From Solving Crimes to Solving Open Innovation Challenges
Interview with IdeaConnection Problem Solver Felipe A. Papa
By Paul Arnold
Felipe A. Papa is a retired former police colonel from the Philippines who served in the force for 27 years. In retirement he has turned his attention to farming, but he is no novice at this.
He holds a bachelor’s degree in agriculture and animal husbandry and a master’s in animal livestock/husbandry and production.
He is also putting his knowledge to good use by signing up to IdeaConnection problem solving teams, enjoying success with his very first challenge.
In this interview, Felipe talks about his experience with IdeaConnection, his background and how his farming projects are helping poor people in his native country.
I am graduate of Bachelor of Science in agriculture. I was able to work for an international company, called the International Institute of Rural Reconstruction and we were doing field work and talking to farmers about how they farm in different products like coconut and coffee.
Why did you make the switch to the police?
In the Philippines, the salary is quite low as compared to military or police. That was the reason I transferred.
How did you hear about IdeaConnection?
I came across them by browsing the internet. There was a subject that interested me and I told them I will apply, so I applied and they gave me a little interview about my resume and I was accepted.
This was my first time working on an IdeaConnection challenge, especially with people from foreign countries where the culture is very different from here in the Philippines.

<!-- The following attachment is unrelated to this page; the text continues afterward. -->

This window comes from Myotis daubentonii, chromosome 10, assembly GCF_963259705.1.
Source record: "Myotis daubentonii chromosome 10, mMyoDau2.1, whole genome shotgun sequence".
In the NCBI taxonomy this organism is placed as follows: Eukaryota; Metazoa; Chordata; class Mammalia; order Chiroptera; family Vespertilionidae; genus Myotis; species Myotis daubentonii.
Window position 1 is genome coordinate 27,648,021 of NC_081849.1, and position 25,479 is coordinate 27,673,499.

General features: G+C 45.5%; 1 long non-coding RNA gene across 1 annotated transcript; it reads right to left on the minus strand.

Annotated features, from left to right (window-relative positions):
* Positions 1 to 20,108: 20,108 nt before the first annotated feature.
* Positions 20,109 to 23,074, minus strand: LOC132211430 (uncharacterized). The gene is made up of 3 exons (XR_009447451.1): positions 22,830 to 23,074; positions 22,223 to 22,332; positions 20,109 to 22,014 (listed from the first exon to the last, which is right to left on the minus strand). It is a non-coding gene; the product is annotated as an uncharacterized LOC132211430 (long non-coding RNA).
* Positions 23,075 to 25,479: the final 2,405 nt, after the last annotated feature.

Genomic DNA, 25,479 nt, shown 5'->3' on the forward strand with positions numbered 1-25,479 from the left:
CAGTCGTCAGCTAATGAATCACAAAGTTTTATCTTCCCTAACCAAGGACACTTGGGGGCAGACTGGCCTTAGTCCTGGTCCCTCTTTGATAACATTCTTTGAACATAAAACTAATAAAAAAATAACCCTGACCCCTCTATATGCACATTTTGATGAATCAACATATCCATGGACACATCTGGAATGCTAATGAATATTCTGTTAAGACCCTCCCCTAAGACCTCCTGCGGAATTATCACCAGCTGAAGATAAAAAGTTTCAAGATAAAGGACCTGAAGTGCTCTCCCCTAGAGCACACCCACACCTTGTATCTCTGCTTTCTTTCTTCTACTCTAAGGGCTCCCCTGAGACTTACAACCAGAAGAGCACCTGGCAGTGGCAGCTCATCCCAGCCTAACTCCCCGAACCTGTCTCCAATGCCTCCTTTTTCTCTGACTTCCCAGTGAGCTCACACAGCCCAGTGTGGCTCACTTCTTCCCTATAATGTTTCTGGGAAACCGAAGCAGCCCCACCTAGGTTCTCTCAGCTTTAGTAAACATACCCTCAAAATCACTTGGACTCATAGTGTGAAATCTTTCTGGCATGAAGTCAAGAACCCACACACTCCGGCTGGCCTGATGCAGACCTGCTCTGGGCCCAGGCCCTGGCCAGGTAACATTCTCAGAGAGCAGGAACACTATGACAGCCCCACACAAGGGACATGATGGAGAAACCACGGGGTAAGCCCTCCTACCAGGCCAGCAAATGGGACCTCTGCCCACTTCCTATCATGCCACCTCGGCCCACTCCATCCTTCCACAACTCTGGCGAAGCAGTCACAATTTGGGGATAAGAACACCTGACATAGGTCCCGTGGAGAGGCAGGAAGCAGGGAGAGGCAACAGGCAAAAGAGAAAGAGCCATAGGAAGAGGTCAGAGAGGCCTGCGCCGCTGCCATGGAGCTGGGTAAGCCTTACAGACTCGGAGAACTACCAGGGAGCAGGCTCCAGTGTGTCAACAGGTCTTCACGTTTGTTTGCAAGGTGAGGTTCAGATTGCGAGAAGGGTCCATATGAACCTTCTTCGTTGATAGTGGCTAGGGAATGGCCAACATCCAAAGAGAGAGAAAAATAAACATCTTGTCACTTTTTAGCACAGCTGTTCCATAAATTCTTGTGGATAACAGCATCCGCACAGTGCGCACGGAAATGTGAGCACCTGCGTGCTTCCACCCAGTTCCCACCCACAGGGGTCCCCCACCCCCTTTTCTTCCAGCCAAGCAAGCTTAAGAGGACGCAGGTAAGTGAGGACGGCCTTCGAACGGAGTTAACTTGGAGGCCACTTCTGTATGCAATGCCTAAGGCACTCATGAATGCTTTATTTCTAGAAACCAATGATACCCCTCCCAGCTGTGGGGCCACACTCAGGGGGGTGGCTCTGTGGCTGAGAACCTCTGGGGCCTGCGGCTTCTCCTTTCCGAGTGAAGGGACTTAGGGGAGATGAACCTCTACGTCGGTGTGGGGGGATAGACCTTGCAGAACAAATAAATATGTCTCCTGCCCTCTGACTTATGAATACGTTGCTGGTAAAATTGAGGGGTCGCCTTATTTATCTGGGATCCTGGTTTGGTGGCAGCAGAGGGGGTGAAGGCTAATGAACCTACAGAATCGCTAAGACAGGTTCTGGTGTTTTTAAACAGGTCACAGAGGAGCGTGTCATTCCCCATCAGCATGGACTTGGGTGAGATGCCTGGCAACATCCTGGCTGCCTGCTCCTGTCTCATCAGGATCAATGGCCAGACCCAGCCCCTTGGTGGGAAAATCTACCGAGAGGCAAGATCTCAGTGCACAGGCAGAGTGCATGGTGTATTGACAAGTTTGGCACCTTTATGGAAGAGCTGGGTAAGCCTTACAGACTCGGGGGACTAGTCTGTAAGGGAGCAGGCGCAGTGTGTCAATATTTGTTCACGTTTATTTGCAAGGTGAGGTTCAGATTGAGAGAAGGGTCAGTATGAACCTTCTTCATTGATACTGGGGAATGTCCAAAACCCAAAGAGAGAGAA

In what ways different?
Well, the Philippines is considered a third world country and the technology, especially in scientific work is somewhat slower. Having said, the people here in the Philippines are well educated and have obtained degrees and doctorates as well.
How did you find the experience of working on a team with colleagues from different backgrounds and countries?
My colleagues are very kind people and can easily express themselves. They have good knowledge of their research work, especially in biology and other aspects that pertain to agriculture and plants.
Did you enjoy anything in particular about working on the team?
I enjoyed chatting with my colleagues and exchanging ideas.
What do you feel you learned by working on the challenge?
I learned a lot about how these people work and how they operate and how to bring lots of different aspects together to solve the problem.
What do you think of open innovation as a way of solving challenges?
The concept is very good, because it can help mankind and can be used throughout the world.
What did it feel like to win a partial reward?
I was very happy to know that we were given a partial award, and we are now waiting for it so we can use it.
Do you know yet what you'll use it for?
No, I haven't decided yet.
As you mentioned you are retired, but are you still involved in scientific work in some way?
I and my friends are planning to plant coconut, coffee and other crops and we are acquiring around 2,000 hectares here in the Philippines. I am doing negotiations with the Department of Environment and Natural Resources so that we can start the project and help locals and other jobless people in our province.
I am also chairman of a cooperative here (Green World Farmers Producers Coop) and right now we have been given a project by the Department of Agriculture. Although it is very small the proceeds will be given to marginal people in our area.
I have also planted around 20 hectares of rubber and I would like to help native people in our area because they are not educated and their incomes are very low.
And finally, will you do more team challenges?
Yes. IdeaConnection is very amazing and I am a subscriber, and I would like to take part in more challenges.